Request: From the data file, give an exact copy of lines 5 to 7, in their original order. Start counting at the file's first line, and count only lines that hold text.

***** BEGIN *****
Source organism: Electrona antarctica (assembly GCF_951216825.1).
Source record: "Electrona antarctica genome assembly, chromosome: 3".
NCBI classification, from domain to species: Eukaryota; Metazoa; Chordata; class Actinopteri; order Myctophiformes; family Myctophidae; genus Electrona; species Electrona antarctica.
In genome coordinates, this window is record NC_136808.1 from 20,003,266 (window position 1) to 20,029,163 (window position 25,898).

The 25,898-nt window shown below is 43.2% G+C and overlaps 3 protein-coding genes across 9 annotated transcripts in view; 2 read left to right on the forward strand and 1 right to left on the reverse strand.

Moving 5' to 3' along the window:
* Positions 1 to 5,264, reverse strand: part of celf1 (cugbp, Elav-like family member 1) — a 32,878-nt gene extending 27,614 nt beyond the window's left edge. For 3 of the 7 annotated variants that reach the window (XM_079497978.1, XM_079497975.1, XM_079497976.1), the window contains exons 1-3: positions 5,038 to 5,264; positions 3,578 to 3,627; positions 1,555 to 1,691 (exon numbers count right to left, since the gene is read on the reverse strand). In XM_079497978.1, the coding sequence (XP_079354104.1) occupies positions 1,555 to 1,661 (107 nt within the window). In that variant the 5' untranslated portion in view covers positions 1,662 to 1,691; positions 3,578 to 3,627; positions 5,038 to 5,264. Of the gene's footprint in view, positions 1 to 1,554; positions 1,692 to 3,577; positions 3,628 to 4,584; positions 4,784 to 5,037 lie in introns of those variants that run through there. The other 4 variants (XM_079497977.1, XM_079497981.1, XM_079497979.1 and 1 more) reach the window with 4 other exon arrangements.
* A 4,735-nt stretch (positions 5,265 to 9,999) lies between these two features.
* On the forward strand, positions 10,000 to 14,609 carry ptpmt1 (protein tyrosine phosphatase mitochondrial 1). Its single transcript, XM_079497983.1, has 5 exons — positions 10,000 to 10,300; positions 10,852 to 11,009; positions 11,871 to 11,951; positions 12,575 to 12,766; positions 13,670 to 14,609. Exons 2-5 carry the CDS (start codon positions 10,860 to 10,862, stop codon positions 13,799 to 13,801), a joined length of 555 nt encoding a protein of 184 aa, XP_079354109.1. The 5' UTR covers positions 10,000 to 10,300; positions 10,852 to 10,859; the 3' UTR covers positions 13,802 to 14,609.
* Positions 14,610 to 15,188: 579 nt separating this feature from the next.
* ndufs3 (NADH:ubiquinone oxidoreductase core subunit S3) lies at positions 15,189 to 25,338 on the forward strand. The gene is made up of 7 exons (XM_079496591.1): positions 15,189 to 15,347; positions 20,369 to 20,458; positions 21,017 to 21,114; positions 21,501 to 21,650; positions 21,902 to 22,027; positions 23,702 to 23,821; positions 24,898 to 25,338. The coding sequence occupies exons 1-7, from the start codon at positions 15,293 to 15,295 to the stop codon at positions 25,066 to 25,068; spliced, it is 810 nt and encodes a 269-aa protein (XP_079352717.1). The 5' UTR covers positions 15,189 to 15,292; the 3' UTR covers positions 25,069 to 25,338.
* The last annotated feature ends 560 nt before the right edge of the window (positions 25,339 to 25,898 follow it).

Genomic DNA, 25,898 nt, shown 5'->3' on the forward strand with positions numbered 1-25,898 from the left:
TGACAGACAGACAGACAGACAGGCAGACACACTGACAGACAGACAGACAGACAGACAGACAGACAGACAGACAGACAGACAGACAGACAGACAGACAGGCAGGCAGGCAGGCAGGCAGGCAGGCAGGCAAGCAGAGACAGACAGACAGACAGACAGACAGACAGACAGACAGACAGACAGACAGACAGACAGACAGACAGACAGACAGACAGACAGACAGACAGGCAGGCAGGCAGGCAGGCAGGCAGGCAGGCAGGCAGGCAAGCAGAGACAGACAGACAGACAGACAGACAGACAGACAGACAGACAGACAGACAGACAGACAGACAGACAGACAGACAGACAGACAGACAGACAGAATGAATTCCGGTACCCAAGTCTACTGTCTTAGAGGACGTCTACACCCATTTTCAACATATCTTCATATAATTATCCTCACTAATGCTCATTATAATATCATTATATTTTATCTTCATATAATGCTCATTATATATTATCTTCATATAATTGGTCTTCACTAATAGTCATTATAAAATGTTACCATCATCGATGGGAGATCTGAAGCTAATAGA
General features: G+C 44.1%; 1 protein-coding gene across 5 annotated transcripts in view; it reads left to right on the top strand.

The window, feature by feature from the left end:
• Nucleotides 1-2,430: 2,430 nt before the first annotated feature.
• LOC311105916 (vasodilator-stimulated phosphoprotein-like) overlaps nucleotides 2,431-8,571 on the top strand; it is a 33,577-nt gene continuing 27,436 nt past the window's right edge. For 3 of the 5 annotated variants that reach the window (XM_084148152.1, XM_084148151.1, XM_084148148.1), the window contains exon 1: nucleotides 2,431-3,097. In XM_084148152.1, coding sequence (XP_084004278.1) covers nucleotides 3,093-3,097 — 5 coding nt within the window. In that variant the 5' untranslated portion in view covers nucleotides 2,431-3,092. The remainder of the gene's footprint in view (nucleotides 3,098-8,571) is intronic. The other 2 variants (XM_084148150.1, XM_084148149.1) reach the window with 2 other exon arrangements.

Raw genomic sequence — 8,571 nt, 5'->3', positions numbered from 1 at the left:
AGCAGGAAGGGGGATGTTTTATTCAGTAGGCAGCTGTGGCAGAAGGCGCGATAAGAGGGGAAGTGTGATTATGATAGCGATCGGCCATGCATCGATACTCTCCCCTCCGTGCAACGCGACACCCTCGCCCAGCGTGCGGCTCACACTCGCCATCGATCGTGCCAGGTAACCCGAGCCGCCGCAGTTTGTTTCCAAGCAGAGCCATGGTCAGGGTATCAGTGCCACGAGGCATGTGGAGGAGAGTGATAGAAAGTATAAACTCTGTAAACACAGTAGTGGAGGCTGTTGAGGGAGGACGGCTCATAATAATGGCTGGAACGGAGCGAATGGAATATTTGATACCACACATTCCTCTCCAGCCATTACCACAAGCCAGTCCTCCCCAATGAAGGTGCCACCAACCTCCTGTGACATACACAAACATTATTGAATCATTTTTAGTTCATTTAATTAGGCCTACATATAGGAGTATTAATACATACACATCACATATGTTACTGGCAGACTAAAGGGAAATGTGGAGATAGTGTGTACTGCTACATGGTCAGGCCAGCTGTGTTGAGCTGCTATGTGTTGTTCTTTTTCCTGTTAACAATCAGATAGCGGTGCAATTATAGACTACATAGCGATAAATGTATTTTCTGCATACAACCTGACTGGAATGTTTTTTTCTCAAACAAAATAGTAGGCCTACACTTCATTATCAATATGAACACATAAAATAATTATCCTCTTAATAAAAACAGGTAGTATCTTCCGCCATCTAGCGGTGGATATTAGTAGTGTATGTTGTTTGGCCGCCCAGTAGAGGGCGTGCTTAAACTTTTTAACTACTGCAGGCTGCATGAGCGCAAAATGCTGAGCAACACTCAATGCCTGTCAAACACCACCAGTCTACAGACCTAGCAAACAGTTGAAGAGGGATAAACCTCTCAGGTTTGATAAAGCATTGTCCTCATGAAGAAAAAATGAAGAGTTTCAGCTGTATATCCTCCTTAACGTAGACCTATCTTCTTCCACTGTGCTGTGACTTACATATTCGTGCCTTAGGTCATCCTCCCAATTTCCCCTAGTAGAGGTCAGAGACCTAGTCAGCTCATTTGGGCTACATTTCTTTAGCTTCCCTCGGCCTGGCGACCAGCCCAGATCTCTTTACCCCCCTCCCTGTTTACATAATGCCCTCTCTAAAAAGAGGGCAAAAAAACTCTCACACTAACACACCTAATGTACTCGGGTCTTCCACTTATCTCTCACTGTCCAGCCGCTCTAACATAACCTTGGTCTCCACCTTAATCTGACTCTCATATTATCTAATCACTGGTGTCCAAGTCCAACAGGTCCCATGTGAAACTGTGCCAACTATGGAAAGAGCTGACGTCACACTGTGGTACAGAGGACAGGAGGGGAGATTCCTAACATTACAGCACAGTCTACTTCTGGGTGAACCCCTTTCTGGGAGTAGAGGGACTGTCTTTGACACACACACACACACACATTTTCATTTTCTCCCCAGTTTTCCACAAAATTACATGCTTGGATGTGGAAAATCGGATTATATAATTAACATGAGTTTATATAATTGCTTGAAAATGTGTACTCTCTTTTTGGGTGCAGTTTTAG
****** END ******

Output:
The 25,898-nt window shown below is 43.2% G+C and overlaps 3 protein-coding genes across 9 annotated transcripts in view; 2 read left to right on the forward strand and 1 right to left on the reverse strand.

Moving 5' to 3' along the window:
* Positions 1 to 5,264, reverse strand: part of celf1 (cugbp, Elav-like family member 1) — a 32,878-nt gene extending 27,614 nt beyond the window's left edge. For 3 of the 7 annotated variants that reach the window (XM_079497978.1, XM_079497975.1, XM_079497976.1), the window contains exons 1-3: positions 5,038 to 5,264; positions 3,578 to 3,627; positions 1,555 to 1,691 (exon numbers count right to left, since the gene is read on the reverse strand). In XM_079497978.1, the coding sequence (XP_079354104.1) occupies positions 1,555 to 1,661 (107 nt within the window). In that variant the 5' untranslated portion in view covers positions 1,662 to 1,691; positions 3,578 to 3,627; positions 5,038 to 5,264. Of the gene's footprint in view, positions 1 to 1,554; positions 1,692 to 3,577; positions 3,628 to 4,584; positions 4,784 to 5,037 lie in introns of those variants that run through there. The other 4 variants (XM_079497977.1, XM_079497981.1, XM_079497979.1 and 1 more) reach the window with 4 other exon arrangements.